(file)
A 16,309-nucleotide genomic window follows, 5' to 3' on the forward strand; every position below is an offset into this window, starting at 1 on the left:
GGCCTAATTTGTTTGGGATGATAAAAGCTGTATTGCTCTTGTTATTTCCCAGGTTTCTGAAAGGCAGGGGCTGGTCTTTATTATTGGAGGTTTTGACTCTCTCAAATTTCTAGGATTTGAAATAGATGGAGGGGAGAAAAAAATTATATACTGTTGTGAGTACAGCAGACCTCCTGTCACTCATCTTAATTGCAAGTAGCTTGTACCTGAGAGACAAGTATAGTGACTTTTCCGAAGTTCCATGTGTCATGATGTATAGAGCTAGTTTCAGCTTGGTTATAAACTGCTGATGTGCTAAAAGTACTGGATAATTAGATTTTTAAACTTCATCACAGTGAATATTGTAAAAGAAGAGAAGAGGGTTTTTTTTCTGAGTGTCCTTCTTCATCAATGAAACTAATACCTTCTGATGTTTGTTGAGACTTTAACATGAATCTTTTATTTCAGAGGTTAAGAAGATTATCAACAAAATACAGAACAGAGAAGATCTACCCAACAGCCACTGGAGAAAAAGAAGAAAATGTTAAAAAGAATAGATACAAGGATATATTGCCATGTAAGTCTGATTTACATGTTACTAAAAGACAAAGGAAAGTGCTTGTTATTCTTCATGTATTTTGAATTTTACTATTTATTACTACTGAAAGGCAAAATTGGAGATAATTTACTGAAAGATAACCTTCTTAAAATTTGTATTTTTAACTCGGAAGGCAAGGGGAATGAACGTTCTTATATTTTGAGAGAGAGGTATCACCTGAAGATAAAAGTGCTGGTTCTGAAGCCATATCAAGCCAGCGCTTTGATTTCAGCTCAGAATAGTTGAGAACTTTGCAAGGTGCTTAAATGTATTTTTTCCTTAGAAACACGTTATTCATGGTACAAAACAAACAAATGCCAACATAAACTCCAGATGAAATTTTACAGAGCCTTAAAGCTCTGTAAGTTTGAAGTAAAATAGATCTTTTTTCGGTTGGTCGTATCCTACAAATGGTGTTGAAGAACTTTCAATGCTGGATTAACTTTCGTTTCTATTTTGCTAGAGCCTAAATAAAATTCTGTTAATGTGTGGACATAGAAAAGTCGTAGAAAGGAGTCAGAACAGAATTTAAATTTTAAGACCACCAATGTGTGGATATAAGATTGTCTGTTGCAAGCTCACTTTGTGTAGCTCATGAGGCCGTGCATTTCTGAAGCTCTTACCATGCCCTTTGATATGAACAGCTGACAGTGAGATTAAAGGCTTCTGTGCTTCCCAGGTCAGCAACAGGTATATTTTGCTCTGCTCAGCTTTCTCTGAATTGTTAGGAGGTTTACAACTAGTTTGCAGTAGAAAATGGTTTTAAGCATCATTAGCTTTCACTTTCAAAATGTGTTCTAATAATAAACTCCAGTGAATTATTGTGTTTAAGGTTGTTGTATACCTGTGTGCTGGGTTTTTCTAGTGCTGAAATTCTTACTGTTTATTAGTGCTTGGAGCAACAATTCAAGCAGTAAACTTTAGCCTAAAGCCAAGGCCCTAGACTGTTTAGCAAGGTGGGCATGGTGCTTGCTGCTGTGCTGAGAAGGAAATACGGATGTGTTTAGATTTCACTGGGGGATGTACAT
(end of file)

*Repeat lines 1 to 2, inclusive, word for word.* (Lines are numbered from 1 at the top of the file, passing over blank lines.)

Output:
A 16,309-nucleotide genomic window follows, 5' to 3' on the forward strand; every position below is an offset into this window, starting at 1 on the left:
GGCCTAATTTGTTTGGGATGATAAAAGCTGTATTGCTCTTGTTATTTCCCAGGTTTCTGAAAGGCAGGGGCTGGTCTTTATTATTGGAGGTTTTGACTCTCTCAAATTTCTAGGATTTGAAATAGATGGAGGGGAGAAAAAAATTATATACTGTTGTGAGTACAGCAGACCTCCTGTCACTCATCTTAATTGCAAGTAGCTTGTACCTGAGAGACAAGTATAGTGACTTTTCCGAAGTTCCATGTGTCATGATGTATAGAGCTAGTTTCAGCTTGGTTATAAACTGCTGATGTGCTAAAAGTACTGGATAATTAGATTTTTAAACTTCATCACAGTGAATATTGTAAAAGAAGAGAAGAGGGTTTTTTTTCTGAGTGTCCTTCTTCATCAATGAAACTAATACCTTCTGATGTTTGTTGAGACTTTAACATGAATCTTTTATTTCAGAGGTTAAGAAGATTATCAACAAAATACAGAACAGAGAAGATCTACCCAACAGCCACTGGAGAAAAAGAAGAAAATGTTAAAAAGAATAGATACAAGGATATATTGCCATGTAAGTCTGATTTACATGTTACTAAAAGACAAAGGAAAGTGCTTGTTATTCTTCATGTATTTTGAATTTTACTATTTATTACTACTGAAAGGCAAAATTGGAGATAATTTACTGAAAGATAACCTTCTTAAAATTTGTATTTTTAACTCGGAAGGCAAGGGGAATGAACGTTCTTATATTTTGAGAGAGAGGTATCACCTGAAGATAAAAGTGCTGGTTCTGAAGCCATATCAAGCCAGCGCTTTGATTTCAGCTCAGAATAGTTGAGAACTTTGCAAGGTGCTTAAATGTATTTTTTCCTTAGAAACACGTTATTCATGGTACAAAACAAACAAATGCCAACATAAACTCCAGATGAAATTTTACAGAGCCTTAAAGCTCTGTAAGTTTGAAGTAAAATAGATCTTTTTTCGGTTGGTCGTATCCTACAAATGGTGTTGAAGAACTTTCAATGCTGGATTAACTTTCGTTTCTATTTTGCTAGAGCCTAAATAAAATTCTGTTAATGTGTGGACATAGAAAAGTCGTAGAAAGGAGTCAGAACAGAATTTAAATTTTAAGACCACCAATGTGTGGATATAAGATTGTCTGTTGCAAGCTCACTTTGTGTAGCTCATGAGGCCGTGCATTTCTGAAGCTCTTACCATGCCCTTTGATATGAACAGCTGACAGTGAGATTAAAGGCTTCTGTGCTTCCCAGGTCAGCAACAGGTATATTTTGCTCTGCTCAGCTTTCTCTGAATTGTTAGGAGGTTTACAACTAGTTTGCAGTAGAAAATGGTTTTAAGCATCATTAGCTTTCACTTTCAAAATGTGTTCTAATAATAAACTCCAGTGAATTATTGTGTTTAAGGTTGTTGTATACCTGTGTGCTGGGTTTTTCTAGTGCTGAAATTCTTACTGTTTATTAGTGCTTGGAGCAACAATTCAAGCAGTAAACTTTAGCCTAAAGCCAAGGCCCTAGACTGTTTAGCAAGGTGGGCATGGTGCTTGCTGCTGTGCTGAGAAGGAAATACGGATGTGTTTAGATTTCACTGGGGGATGTACAT